Perhaps my strongest memory of being taught at school is that of the head of chemistry combining hydrogen and oxygen using an old glass drinks bottle and a burning taper. The result was explosive, exciting and memorable. It certainly engaged the attention of everyone in the class. As far as I am aware, the demonstration was performed at least once per year for decades; but modern health and safety regulations would probably prevent such a demonstration today.
One of the interesting things about combining these two gases at room temperature is that the result is a liquid: water. This could be construed as an emergent property because an examination of the properties of water would not lead you to predict that it was formed from two gases. The philosopher C.D. Broad (1887-1971) coined the term ’emergent properties’ for those properties that emerge at a certain level of complexity but do not exist at lower levels.
Perhaps a better example of emergent properties is the pressure and temperature of steam. We know that water molecules in a cloud of steam are whizzing around randomly,bouncing into one another and the walls of the container – this is the kinetic theory of gases. If we add energy to the steam, for instance by heating it, then the molecules will gain kinetic energy and move around more quickly. The properties of pressure and temperature emerge when we zoom out from the molecules and consider the system of the steam in a container. The temperature of the steam is a measure of the average kinetic energy of the molecules and the pressure is the average force with which the molecules hit the walls of the container.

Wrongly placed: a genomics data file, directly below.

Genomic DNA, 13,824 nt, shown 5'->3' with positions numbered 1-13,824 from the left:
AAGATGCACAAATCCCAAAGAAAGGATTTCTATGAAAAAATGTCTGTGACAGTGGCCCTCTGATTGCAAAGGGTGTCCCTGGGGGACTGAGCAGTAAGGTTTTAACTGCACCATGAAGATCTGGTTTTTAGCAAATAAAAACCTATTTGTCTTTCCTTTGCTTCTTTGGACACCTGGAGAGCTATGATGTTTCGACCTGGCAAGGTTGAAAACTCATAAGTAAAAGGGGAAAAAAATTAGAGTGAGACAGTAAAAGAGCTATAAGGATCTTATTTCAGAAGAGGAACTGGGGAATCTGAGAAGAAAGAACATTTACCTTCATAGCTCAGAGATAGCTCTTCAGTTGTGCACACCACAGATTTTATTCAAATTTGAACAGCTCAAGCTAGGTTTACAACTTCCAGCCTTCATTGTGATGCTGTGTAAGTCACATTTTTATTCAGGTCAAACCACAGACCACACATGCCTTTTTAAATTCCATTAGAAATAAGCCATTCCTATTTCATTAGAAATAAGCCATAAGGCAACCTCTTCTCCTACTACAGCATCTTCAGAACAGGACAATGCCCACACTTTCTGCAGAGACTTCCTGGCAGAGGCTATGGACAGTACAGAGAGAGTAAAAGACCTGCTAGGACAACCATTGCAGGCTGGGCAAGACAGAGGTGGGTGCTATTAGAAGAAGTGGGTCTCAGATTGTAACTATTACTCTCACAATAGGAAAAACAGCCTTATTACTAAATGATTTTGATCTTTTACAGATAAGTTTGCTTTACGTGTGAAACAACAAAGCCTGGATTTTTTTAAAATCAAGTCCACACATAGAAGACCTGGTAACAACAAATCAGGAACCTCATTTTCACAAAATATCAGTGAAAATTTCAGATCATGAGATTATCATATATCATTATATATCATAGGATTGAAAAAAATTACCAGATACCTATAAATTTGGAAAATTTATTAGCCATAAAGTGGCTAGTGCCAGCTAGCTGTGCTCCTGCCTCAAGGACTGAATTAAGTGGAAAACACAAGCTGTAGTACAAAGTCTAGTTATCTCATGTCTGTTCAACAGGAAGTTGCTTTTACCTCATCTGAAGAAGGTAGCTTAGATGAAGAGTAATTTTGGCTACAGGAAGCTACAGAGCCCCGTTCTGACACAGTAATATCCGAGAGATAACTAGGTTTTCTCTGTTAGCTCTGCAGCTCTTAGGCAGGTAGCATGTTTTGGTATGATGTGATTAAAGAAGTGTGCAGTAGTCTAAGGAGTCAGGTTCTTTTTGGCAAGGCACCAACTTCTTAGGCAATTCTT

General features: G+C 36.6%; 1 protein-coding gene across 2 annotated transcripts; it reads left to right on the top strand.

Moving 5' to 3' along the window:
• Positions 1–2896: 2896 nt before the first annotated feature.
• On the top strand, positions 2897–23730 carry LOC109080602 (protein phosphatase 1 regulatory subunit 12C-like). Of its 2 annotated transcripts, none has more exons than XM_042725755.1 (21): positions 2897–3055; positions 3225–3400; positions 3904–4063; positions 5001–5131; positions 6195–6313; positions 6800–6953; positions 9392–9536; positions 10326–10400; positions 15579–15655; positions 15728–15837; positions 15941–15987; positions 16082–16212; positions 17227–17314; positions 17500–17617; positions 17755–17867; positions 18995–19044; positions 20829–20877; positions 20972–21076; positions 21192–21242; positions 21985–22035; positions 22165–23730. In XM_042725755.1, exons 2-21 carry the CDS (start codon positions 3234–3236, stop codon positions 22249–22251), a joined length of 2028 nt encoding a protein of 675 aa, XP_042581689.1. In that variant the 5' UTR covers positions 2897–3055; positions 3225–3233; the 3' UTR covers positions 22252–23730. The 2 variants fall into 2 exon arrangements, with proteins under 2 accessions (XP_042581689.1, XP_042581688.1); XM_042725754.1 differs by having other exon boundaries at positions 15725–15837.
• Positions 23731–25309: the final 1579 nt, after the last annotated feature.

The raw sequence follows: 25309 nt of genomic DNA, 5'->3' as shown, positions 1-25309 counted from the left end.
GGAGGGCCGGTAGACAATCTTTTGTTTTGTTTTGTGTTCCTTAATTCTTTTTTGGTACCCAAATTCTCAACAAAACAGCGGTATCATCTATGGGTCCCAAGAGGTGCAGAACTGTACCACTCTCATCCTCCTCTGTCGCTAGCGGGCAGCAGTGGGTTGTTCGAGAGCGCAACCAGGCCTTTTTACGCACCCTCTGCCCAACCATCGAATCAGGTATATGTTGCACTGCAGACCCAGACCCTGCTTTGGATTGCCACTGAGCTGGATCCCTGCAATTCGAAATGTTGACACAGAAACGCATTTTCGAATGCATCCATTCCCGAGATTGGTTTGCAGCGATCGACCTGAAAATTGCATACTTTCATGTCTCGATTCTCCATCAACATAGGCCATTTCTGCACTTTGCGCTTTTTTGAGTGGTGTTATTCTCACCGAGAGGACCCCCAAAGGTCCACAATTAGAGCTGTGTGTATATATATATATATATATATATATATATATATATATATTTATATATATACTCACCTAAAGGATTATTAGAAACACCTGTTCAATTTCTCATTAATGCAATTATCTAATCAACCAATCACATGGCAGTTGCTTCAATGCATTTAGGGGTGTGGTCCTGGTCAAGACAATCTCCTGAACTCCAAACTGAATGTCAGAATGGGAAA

Manuel Delanda takes these ideas further in a brilliant description of modelling a thunderstorm in his book Philosophy and Simulation: The Emergence of Synthetic Reason. There are no equations and it is written for the layman so don’t be put off by the title. He explains that emergent properties can be established by elucidating the mechanisms that produce them at one scale and then these emergent properties become the components of a phenomenon at a much larger scale. This allows engineers to construct models that take for granted the existence of emergent properties at one scale to explain behaviour at another, so for example we don’t need to model molecular movement to predict heat transfer. This is termed ‘mechanism-independence’.
Ok, that’s deep enough for one post! Except to mention that Capri & Luisi have proposed that life is an emergent property that is not present in the constituent parts of living things and which only appears when the parts are assembled. Of course, it also disappears when you disassemble a living system, i.e. dissect it.
Chapter 1 ‘The Storm in the Computer’ in Philosophy and Simulation: The Emergence of Synthetic Reason by Manuel Delanda, published by Continuum, London, 2011 (pages 7-21).